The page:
Milton Berle Biography (Personal Life, Career)

Born Milton Berlinger, the stand-up comedian and actor was the first major star of US television known as Uncle Miltie and Mr. Television to millions during TV's golden age. The stand-up comedian had two other nicknames:The Boy Wonder (as child star) and The Thief of Bad Gags. The stand-up comedian chose Milton Berle as his professional name when he was 16.

Personal Life

The stand-up comedian Milton Berle was born to a Jewish family in Manhattan, New York, US, on 12th July, 1908. His father, Moses Berlinger was a paint and varnish salesman. His mother, Sarah (Sadie) Glantz Berlinger eventually became stage-struck and changed her name to Sandra Berle when her son became famous. The stand-up comedian was educated at New York Professional Children's School, and began performing at the age of 5.

The stand-up comedian had been married 4 times: to Joyce Mathews, from 1941 to 1947 when they got divorced. He remarried her again two years later until 1950, when they broke up for good. The comedian married Ruth Cosgrove from 1953 to 1989 when she died. The stand-up comedian Milton Berle was married for a fourth time in 1992 to Lorna Adams, a fashion designer 30 years younger than he was, whom he credited for 'keeping him young'. He had two children, Victoria (adopted by Berle and Mathews) and William (adopted by Berle and Cosgrove). The stand-up comedian had two stepdaughters from his marriage to Lorna Adams—Leslie and Susan Brown. He also had two grandsons, James and Mathew, the sons of his daughter, Victoria.

The stand-up comedian became vegetarian in the early 1940s. He suffered a mild stroke at his home in California in 1999, and died in March 27, 2002, at his home in Los Angeles from colon cancer. He was 93.

Career

Milton Berle's stand-up comedy career is one of the longest and most varied in show business. The stand-up comedian started his career at the age of five, appearing as a child in The Perils of Pauline when he won a Charlie Chaplin look-alike contest, and he appeared with Chaplin and Marie Dressler in "Tillie's Punctured Romance. The comedian continued to play child roles in other films: Bunny's Little Brother, Tess of the Storm Country, Birthright, Love's Penalty, Divorce Coupons and Ruth of the Range.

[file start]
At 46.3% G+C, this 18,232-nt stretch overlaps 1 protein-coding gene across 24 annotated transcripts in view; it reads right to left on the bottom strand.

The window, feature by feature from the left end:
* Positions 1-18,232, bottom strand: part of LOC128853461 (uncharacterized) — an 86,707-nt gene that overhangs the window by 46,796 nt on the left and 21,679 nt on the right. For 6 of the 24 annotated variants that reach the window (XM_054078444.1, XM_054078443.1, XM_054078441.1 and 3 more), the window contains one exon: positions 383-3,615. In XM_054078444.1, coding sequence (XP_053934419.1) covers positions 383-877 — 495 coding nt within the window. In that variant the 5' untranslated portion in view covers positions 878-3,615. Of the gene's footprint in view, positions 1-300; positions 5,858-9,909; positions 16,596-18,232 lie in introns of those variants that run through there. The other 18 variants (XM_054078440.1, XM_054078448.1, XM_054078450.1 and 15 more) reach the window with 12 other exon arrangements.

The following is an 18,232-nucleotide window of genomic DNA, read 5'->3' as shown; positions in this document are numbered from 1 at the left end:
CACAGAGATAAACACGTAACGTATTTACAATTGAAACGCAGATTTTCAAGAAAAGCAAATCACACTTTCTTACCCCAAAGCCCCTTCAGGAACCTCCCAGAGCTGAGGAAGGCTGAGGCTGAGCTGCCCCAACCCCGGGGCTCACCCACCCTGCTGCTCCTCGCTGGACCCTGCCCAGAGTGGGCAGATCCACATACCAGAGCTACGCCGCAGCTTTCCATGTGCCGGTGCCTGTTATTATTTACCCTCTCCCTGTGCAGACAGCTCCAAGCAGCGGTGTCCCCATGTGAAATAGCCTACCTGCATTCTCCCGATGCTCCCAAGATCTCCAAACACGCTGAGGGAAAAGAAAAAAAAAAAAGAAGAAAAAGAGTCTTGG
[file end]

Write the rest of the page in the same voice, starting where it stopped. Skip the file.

Milton Berle's biography in show business is impressive. At the age of 12 he made his stage debut in Florodora. Through the 1920s, Berle moved up to comedy routines. He was often accused for stealing the material of fellow comedians. The stand-up comedian appeared in a variety of Hollywood films and further polished his comedy routines in night clubs and on radio. By the early 1930s he had become a successful stand-up comedian. In 1933, Milton was hired by producer Jack White to star in Poppin' the Cork, a topical musical comedy.

The comedian made guest appearances on many comedy-variety radio programs during the 1930s and 1940s. In 1934–36, the stand-up comedian was heard regularly on The Rudy Vallee Hour. From 1936-1937, every Sunday night, the comedian was heard on The Gillette Original Community Sing, a comedy program broadcast on CBS. In 1939, the comedian was the host of Stop Me If You've Heard This One, in 1944-1945 he hosted the show Let Yourself Go , and in 1946 the show Kiss and Make Up. The comedian’s last radio series was The Texaco Star Theater on ABC (1948 -1949).

In 1948, NBC decided to bring Texaco Star Theater from radio to television, with Berle as one of the show's four rotating hosts. Soon, the show became television's most popular program during its early years. Within two months, Berle became television's first super-star, with the highest ratings ever attained and was soon called "Mr. Television," "Mr. Tuesday Night," and "Uncle Miltie." The one-hour live comedy show included visual vaudeville routines, music, comedy and sketches. This was one of the first television shows to be promoted through merchandising, including Uncle Miltie t-shirts, comic books and chewing gum.

In 1951, the stand-up comedian signed a contract with NBC granting him $200,000 a year for 30 years providing he appears on NBC exclusively. He later joked about this contract saying: "30 years with NBC? That's not a contract. That's a sentence!" In 1965, the comedian renegotiated his 30-year contract with NBC, allowing him to appear on any channel. Berle was featured on Kraft Music Hall in the late 1950s and Jackpot Bowling, a 1960s game show.

In addition to television, Berle's career in the later years included film, night clubs, stand-up comedies and benefit shows. The stand-up comedian had been appearing in roughly 50 movies with stars like: Mary Pickford, Douglas Fairbanks, Marion Davies and Mabel Normand. He appeared in numerous films, including Always Leave Them Laughing with Virginia Mayo and Bert Lahr, Let's Make Love with Marilyn Monroe and Yves Montand, It's a Mad, Mad, Mad, Mad World, The Loved One, The Oscar, Who's Minding the Mint?, Lepke, Woody Allen's Broadway Danny Rose and Driving Me Crazy.

The stand-up comedian has been the subject of nearly every show business tribute and award, including an Emmy and TV specials. With his impressive stand-up career and biography, the comedian was for sure a source of encouragement and technical assistance for many new comics and he is still the biggest comedian ever for a nation of grateful fans who still call him "uncle."

Quick Info Milton Berle Biography (Personal Life, Career)

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